A traditional kurta tunic is composed of rectangular fabric pieces with perhaps a few gusset inserts, and is cut so as to leave no wasted fabric. The cut is usually simple, although decorative treatments can be elaborate. The sleeves of a traditional kurta tunic fall straight to the wrist; they do not narrow, as do many Western-cut sleeves. Sleeves are not cuffed, just hemmed and decorated. The front and back pieces of a simple kurta are also rectangular. The side seams are left open for few inches above the hem, which gives the wearer some ease of movement.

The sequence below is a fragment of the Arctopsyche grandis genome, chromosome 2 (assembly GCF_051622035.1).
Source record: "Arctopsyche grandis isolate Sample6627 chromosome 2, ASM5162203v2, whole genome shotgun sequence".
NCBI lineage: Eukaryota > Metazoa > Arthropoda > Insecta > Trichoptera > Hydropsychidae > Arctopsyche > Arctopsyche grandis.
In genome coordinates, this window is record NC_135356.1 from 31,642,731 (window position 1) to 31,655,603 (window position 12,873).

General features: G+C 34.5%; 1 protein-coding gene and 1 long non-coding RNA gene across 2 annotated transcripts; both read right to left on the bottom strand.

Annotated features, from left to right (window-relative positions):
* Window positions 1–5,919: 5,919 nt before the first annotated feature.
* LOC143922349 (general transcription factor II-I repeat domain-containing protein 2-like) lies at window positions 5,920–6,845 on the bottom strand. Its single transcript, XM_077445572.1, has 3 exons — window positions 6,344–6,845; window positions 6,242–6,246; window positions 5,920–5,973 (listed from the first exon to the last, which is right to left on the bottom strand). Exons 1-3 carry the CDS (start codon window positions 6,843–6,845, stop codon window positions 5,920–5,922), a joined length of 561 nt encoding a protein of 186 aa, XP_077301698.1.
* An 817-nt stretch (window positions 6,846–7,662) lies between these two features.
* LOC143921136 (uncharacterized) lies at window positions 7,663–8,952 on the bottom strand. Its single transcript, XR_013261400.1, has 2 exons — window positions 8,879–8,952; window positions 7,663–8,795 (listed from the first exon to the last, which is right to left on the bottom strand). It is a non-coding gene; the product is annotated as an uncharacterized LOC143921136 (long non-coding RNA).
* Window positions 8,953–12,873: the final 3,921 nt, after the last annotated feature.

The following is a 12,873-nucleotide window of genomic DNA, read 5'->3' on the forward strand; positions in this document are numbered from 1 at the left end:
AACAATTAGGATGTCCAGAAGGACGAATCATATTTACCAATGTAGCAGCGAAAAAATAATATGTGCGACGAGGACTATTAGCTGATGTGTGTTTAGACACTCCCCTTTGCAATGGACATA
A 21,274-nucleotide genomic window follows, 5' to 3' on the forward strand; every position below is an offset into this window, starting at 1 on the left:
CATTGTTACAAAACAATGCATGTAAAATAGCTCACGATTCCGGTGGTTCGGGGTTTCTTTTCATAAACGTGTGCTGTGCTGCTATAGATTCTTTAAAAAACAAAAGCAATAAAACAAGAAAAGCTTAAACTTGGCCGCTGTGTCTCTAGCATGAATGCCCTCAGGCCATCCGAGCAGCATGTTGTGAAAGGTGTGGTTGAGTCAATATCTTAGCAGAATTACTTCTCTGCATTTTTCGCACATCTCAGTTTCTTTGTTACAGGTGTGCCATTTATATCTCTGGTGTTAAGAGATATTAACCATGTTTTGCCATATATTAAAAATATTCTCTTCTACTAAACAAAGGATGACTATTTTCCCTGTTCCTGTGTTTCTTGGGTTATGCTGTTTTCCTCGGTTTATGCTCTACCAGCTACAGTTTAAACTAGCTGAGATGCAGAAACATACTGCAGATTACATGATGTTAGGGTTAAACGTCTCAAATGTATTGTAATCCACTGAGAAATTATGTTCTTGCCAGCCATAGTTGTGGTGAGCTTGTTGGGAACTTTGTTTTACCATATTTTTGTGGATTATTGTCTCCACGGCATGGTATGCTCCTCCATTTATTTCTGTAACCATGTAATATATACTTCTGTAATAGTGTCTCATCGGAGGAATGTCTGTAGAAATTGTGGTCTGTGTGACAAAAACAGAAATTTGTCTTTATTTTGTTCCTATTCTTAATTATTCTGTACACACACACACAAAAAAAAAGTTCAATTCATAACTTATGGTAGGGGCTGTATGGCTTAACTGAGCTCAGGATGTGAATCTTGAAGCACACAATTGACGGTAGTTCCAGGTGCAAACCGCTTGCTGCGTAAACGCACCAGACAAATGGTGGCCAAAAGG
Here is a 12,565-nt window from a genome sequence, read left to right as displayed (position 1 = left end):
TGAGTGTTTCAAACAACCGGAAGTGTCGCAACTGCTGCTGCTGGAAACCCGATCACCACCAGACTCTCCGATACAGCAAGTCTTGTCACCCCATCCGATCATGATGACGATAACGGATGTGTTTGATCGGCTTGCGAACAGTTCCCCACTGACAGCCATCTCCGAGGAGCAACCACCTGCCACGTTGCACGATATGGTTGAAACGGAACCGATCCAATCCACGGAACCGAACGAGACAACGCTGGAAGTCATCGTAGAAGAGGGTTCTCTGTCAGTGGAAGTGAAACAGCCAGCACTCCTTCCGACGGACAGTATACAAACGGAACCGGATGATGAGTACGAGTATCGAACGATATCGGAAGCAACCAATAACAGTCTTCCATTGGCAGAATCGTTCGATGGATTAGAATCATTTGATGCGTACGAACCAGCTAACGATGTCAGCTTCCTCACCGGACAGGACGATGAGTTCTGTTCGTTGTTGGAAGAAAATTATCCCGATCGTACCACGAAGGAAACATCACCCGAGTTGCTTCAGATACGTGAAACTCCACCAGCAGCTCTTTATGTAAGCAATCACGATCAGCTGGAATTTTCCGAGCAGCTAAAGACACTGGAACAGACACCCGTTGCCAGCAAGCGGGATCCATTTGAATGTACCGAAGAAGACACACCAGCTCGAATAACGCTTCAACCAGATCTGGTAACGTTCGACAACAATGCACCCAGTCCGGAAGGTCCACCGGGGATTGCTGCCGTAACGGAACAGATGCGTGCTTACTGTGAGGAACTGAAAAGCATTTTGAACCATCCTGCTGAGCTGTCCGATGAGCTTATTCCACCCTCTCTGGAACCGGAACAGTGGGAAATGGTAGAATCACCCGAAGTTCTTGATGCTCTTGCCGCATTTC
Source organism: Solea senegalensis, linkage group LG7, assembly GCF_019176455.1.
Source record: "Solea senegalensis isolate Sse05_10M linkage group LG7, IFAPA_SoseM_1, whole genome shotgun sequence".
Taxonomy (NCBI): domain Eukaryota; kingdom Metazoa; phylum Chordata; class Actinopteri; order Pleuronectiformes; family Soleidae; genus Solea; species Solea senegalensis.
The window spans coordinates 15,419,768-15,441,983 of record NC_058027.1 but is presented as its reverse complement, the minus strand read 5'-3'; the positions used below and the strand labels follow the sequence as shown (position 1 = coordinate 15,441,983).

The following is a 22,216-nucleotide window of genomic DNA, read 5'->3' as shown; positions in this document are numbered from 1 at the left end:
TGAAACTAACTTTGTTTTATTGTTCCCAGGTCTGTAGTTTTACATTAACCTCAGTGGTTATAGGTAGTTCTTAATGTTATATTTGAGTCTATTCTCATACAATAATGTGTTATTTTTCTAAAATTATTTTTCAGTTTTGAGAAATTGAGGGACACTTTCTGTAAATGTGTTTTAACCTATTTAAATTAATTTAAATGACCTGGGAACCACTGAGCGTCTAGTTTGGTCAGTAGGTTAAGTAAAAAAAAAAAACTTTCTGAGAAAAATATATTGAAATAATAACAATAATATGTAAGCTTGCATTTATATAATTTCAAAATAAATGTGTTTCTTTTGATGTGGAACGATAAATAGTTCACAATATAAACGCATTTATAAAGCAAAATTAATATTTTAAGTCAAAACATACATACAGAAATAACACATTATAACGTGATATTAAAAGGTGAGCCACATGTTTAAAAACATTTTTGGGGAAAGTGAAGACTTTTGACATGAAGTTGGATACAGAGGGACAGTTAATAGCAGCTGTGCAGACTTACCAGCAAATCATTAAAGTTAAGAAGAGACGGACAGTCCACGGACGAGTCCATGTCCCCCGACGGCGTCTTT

The kurta tunic usually opens in the front; some styles, however, button at the shoulder seam. The front opening is often a hemmed slit in the fabric, tied or buttoned at the top; some kurta tunics, however, have plackets rather than slits. The opening may be centered on the chest, or positioned off center. A traditional kurta tunic does not have a collar. Modern variants may feature stand-up collars of the type known to tailors and seamstresses as "mandarin" collars. These are the same sort of collars seen on achkans sherwanis and Nehru jackets. For kurta tunics, most of the tailors command a vast repertoire of methods, traditional and modern, for decorating the fabric. The most common decoration is embroidery. Many light summer kurta tunics feature chikan embroidery, around the hems and front opening. This embroidery is typically executed on light, semi-transparent fabric in a matching thread. The effect is ornate but subtle.